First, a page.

KANDAHAR, Afghanistan — Sustainment Excellence Training began with the soldiers of 204th Brigade Support Battalion, 2nd Brigade Combat Team, 4th Infantry Division being the main instructors to the Afghan Uniformed Police but has progressed to Afghans providing most of the instruction.
“At the beginning of the training day we will identify AUP who have been to the training before,” said 1st Lt. Adam Stear, the logistics training advisory team officer in charge with Company B, 204th BSB. “We will have them step up to teach. The American instructor is standing by in case there are any questions or if they forget anything.”
Not only are the AUP teaching their peers, but their fellow Afghans who work as interpreters for the soldiers also assist.
“The interpreters have gone through the classes so much that they can actually teach the class,” said Sgt. 1st Class Lyle Hobbs, logistics training advisory team non-commissioned officer in charge with Company B, 204th BSB. “It’s better because it’s easier for the translation instead of us saying it and then them having to translate it; it’s more of a smooth transition and it’s Afghans teaching Afghans.”
“The soldiers have more experience but it’s difficult with the language so it is very good that Afghans are teaching the class from what they have learned from the soldiers,” said Lt. Abdulwahid, an officer with 1st Belt Kandak, who brought 10 of his newest AUP to the training, April 21.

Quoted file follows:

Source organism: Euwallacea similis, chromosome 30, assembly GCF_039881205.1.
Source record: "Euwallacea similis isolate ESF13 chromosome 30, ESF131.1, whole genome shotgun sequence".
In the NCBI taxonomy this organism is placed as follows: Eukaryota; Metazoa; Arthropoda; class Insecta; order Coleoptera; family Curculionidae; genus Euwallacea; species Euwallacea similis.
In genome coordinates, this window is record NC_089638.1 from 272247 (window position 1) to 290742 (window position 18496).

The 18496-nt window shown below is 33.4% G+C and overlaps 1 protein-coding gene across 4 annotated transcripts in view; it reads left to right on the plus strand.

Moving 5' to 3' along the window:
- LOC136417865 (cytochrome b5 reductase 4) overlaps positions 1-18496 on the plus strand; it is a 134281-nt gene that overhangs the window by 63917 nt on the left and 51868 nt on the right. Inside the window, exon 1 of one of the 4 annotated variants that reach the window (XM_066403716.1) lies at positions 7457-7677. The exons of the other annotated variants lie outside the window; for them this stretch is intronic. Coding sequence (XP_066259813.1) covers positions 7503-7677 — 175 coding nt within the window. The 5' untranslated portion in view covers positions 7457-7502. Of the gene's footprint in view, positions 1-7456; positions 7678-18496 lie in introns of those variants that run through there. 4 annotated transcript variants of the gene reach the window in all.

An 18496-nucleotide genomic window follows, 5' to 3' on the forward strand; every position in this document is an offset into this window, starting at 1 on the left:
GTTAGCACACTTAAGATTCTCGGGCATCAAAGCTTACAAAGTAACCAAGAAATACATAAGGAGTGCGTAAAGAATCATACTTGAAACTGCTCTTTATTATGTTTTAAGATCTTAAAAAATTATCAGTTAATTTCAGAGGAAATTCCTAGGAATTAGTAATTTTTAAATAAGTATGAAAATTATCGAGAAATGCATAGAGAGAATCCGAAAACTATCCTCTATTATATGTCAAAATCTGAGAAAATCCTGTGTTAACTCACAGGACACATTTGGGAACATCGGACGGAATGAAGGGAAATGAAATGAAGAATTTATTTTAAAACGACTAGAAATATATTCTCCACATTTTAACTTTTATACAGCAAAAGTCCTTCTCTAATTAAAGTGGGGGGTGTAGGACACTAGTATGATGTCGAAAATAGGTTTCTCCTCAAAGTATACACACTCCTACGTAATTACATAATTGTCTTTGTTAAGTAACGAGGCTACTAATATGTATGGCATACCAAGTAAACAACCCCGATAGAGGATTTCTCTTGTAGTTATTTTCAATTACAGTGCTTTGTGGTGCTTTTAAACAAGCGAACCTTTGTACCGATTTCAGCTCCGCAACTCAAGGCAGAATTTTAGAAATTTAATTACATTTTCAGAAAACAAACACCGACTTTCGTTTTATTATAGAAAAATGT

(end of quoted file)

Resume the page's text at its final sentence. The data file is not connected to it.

The Sustainment Excellence Training was designed to help professionalize the AUP by giving them classes on counter improvised explosive devices, IED familiarization, radio communication, Ford Ranger maintenance, drivers training, generator maintenance, first aid, weapons maintenance and mine detection.
“We base the classes they receive on what their leadership tells us they want for training,” Stear said.
The training is held twice each week and rotates between 17 Police Sub Stations throughout Kandahar City, but because of the demand for training and the amount of success the training has produced, the training will now be held three times each week.
“A lot the PSSs have stepped up and really taken the initiative to learn and to teach,” Hobbs said. “The repeat students, we have found, are really retaining the information and are able to teach their fellow policemen.”
“One of the reasons the AUP like to come again is because they will receive a certificate if they help instruct,” Stear said. “So, it has become a sort of competition between them to get that certificate.”
Though earning a certificate is one motivation, pride is another.
“We are doing work for our country and being able to teach my countrymen is very rewarding,” said Fazalhadi, a civilian weapons specialist with Alpha Omega Services and instructor of weapons maintenance. “These are our guys and being able to prepare them to defend our country makes me so proud.”
This work, Sustainment Excellence continues, Afghans in lead, by SSG Ruth Pagan, identified by DVIDS, is free of known copyright restrictions under U.S. copyright law.